Top critical review
7 people found this helpful
Good, but not as an introduction
on 27 July 2013
Peter Mansfield and Nicholas Pelham are very objective, and they recount many historical happenstances in the context of their effects on the present day. Nonetheless, it is a little dry at times, and difficult to read in places, especially for someone like me who does not have a lot of background in the Middle East. Your knowledge of various sects are taken for granted, they're not introduced. That I found was a big drawback.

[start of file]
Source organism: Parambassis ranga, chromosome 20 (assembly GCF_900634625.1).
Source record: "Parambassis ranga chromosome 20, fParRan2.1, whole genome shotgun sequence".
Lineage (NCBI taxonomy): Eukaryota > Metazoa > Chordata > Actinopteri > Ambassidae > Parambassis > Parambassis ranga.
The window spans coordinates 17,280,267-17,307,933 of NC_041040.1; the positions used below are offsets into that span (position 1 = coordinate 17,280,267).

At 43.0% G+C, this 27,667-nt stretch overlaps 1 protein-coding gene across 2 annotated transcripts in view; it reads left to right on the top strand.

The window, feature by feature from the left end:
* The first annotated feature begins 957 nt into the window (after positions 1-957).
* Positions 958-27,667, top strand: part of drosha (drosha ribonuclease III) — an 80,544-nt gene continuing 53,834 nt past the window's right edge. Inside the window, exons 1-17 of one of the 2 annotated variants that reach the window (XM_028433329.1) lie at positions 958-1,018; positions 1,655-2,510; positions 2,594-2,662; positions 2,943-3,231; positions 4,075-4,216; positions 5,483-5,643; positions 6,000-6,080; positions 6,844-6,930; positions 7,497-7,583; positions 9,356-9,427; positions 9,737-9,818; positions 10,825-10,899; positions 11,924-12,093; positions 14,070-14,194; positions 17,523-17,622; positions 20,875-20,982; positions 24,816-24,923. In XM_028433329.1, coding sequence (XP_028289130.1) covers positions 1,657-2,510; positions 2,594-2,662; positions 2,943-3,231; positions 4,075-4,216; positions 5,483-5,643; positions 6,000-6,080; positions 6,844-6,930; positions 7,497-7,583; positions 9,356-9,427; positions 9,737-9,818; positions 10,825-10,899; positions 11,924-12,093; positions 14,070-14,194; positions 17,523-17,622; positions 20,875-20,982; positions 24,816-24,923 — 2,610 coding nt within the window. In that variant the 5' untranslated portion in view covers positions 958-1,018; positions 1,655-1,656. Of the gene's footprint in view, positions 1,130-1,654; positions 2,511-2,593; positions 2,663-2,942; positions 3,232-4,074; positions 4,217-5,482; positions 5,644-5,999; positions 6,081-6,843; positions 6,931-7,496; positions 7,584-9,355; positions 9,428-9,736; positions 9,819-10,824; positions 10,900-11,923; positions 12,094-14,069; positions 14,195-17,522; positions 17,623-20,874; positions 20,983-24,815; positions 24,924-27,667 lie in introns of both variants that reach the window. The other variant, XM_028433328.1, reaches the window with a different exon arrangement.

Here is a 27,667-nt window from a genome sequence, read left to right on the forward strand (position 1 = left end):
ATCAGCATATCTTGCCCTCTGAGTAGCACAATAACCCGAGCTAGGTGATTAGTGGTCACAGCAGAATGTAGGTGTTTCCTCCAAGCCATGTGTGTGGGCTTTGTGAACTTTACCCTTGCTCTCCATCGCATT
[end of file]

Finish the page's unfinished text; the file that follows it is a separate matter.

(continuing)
Personally I preferred the last 3 chapters by Nicholas Pelham, who writes with more verve than Mansfield, though I am aware that others prefer them the other way around. Nonetheless, even when I was on familiar territory, they condense the narrative so much that it's hard for an outsider to the subject.
Ultimately, I found the chapters on Egypt (particularly Muhammed Ali), Iran/Persia, and Israel/Palestine to be the most interesting, followed by the third chapter on the Ottoman Empire and the Tanzimat Reforms. The book definitely has a focus on these countries, though I shouldn't overstate that, since it does try to cover the whole region for the last 200 years - not an easy task.
In essence, this is probably a brilliant book for a student who knows some of the ropes, but for someone new to the subject, I don't really recommend it as an introduction - it's far too dry.